This week, writer and actress Lena Dunham stressed the importance of asking for help when it comes to dealing with your mental health, and she’s right. So why aren’t more of us doing it?
Anxiety is still stigmatised by society. And because of this stigma, too often those afflicted suffer in silence, and therefore the condition goes undiagnosed or untreated. So, it mounts. Stress mounts, the pressure and feeling like you’re unable to breathe or cope, or just live life mounts. And you feel helpless and ashamed when you should feel none of those things. There’s a shame that lingers around the words mental illness, anxiety or depression when (unfortunately) in 2017, it’s almost akin to the common cold; any and everyone can be stricken down with it, at any time.
It’s a point that writer and Girls star Lena Dunham has been making publically for years; anxiety is a condition that should be treated like any other. Alongside that, she and Lenny co-founder Jenni Konner have both been trying to normalise the vocabulary around how we speak about our mental health. At various events, they also stress how it’s treatable, common and how the shame we associate with speaking out about it prevents us from moving forward and seeking help.
Because most of us hate asking for help. The voice in your head tells you to be embarrassed, that you’re weak for not just getting on with it, that no one else is complaining about it. All this, pride and that fear of “bothering other people,” (a very Irish trait, it must be said) means you keep it in, rather than saying out loud, that you can’t cope on your own.
Dunham emphasised the point this week: speaking out, telling her family, she said, helped her cope with the illness. “I feel so lucky that my parents were people who were comfortable with therapy with medication and conversations about anxiety,” she said. “I would tell my younger self that there’s no shame in asking a teacher for help, telling a friend that you’re uncomfortable and that it’s just the same as falling down and scraping your knee.” And it’s so important to hear this from women who have influence and can use this power to do good: that you’re not alone and speaking out is the first step to treatment. Dunham is one woman who knows mental health; she’s even worked to shed the embarrassment surrounding anxiety medication.
And Irish author and lifestyle journalist Caroline Foran is another. On Monday, May 8th, she’ll release her first book Owning It: Your B******t Free Guide To Living With Anxiety, which chronicles her own journey from debilitating, crippling anxiety to a life free of it. Via her own story and experiences, she gives the reader tools, tips and coping mechanisms to help get you through anxiety-ridden times.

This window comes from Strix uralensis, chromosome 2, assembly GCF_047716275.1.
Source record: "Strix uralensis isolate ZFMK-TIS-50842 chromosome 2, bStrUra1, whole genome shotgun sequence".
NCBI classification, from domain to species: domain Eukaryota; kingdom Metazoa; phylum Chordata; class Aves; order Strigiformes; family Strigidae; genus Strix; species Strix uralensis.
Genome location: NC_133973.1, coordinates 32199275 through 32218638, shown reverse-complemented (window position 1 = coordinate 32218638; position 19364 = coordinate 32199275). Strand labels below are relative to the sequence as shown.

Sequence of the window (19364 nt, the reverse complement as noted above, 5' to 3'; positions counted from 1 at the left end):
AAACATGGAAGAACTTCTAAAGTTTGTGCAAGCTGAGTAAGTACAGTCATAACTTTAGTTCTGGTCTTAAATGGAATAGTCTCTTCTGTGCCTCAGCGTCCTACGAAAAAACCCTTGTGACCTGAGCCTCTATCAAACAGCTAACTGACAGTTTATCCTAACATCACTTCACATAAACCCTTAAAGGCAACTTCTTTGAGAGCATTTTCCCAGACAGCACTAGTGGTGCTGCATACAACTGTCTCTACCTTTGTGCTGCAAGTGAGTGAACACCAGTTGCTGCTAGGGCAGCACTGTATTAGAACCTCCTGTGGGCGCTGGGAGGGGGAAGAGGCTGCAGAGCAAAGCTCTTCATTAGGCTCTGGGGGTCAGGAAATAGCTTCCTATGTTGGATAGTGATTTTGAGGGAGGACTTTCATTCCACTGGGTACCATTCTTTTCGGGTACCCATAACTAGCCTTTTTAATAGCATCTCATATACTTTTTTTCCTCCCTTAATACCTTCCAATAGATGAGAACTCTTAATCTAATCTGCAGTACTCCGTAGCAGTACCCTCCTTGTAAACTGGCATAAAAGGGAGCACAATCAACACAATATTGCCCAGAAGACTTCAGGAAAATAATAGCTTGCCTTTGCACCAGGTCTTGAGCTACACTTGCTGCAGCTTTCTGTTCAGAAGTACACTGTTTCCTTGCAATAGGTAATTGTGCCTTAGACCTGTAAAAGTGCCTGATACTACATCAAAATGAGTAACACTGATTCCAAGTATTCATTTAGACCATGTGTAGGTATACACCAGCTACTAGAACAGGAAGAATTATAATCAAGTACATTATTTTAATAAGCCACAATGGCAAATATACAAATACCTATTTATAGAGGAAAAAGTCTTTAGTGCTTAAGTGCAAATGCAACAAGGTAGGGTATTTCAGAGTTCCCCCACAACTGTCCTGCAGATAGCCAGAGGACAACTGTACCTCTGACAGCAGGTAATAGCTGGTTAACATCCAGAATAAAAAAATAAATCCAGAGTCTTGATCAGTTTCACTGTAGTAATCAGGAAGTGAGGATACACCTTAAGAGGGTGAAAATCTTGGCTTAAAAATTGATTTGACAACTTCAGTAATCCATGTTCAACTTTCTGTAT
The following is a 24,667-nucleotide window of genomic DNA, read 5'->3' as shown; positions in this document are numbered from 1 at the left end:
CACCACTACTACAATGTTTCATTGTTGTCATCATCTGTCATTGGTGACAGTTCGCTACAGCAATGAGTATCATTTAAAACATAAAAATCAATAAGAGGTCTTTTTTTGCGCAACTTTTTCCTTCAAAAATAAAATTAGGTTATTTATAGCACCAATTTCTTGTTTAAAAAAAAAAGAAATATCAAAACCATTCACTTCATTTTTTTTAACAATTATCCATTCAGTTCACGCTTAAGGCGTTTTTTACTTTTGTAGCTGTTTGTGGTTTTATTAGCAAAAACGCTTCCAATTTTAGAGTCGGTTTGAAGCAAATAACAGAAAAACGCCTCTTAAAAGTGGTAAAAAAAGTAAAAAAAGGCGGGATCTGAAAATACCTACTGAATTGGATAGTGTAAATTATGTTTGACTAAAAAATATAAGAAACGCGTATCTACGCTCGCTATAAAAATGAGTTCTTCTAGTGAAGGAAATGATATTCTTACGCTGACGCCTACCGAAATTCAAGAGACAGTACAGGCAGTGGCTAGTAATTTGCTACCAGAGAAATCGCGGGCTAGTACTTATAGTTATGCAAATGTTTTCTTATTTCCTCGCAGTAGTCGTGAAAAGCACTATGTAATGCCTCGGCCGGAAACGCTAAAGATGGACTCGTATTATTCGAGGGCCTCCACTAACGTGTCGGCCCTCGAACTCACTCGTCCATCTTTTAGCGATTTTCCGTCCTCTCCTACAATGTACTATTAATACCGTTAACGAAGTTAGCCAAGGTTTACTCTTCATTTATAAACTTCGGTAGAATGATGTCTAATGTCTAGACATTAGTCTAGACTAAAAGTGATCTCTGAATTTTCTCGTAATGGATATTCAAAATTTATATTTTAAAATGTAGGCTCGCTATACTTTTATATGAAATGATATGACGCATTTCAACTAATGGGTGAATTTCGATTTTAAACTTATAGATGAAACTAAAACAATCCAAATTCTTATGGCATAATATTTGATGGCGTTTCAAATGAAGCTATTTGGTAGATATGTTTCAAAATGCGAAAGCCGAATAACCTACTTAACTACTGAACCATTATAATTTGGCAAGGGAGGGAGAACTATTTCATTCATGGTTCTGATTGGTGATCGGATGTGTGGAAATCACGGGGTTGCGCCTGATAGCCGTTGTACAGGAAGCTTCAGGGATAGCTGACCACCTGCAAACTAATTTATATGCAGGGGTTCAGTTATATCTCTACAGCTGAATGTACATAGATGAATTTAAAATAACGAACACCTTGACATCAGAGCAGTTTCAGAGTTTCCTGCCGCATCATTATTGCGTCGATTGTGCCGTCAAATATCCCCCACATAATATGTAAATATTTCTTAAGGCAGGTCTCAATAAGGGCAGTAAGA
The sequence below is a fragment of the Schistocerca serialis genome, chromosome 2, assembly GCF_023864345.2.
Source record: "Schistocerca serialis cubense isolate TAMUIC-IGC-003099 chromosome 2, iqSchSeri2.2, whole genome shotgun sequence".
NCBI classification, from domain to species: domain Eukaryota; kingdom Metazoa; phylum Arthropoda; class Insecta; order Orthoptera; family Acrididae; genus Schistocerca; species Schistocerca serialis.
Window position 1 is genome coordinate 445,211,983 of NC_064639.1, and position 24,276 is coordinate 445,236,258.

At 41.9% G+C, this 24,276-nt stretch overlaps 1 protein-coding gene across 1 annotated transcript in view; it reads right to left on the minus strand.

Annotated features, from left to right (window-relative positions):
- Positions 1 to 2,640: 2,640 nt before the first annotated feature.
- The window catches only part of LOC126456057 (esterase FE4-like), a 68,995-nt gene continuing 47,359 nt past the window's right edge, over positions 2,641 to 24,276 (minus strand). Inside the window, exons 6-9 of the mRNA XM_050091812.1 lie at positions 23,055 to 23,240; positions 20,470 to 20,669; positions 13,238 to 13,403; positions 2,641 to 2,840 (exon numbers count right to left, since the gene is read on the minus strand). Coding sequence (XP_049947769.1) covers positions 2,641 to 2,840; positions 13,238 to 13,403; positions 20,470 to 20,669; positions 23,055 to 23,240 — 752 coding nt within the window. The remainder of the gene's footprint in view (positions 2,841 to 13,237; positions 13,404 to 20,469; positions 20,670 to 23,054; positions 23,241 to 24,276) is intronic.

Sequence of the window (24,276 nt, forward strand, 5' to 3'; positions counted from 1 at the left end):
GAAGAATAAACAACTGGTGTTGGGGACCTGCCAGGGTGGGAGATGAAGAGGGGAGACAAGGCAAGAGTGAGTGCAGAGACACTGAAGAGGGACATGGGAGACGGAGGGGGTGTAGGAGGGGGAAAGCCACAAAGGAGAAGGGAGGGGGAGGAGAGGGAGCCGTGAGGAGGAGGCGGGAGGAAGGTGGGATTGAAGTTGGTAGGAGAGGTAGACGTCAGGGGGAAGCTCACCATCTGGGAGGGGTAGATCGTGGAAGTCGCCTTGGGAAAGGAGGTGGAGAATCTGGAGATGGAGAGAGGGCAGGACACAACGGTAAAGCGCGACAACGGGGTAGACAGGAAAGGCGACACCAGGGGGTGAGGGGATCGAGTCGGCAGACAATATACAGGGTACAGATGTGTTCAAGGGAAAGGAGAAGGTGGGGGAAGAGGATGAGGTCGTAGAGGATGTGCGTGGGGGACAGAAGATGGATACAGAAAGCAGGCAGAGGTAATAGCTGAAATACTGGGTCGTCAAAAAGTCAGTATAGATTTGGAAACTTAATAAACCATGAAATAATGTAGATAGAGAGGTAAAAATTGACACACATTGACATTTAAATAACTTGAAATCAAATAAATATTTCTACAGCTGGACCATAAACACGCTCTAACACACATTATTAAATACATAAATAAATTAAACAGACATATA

She affirms that talking about the elephant in the room – i.e., the anxiety – is crucial, and that not doing so, could lead to even more issues.
“In my experience, reaching out and speaking to friends (your closest ones) and family is a major step on the road to managing your anxiety. There’s scarce a person who hasn’t felt the brunt of anxiety or, at least, knows somebody who’s struggled with it,” she said. “By talking to others, it helps to normalise it, and it takes all of the worries out of your head and puts them on the table. They say a problem shared is a problem halved for good reason; I’m not sure anything good can ever come from keeping your worries bottled up, in fact, that just might exacerbate the anxiety tenfold. It can be hard to talk at first but remember, humans, are empathetic by nature – some more than others. The more we speak openly about it and normalise it the less terrifying it is to be dealing with it, and this will not only dissipate a lot of your own anxiety, but it will contribute collectively towards our shared goal of making mental health something we can all openly discuss in the same way we would comment on the weather.”
Owning It: Your B******t Free Guide To Living With Anxiety (Hachette Ireland, approx. €11.99) is released on Monday, May 8th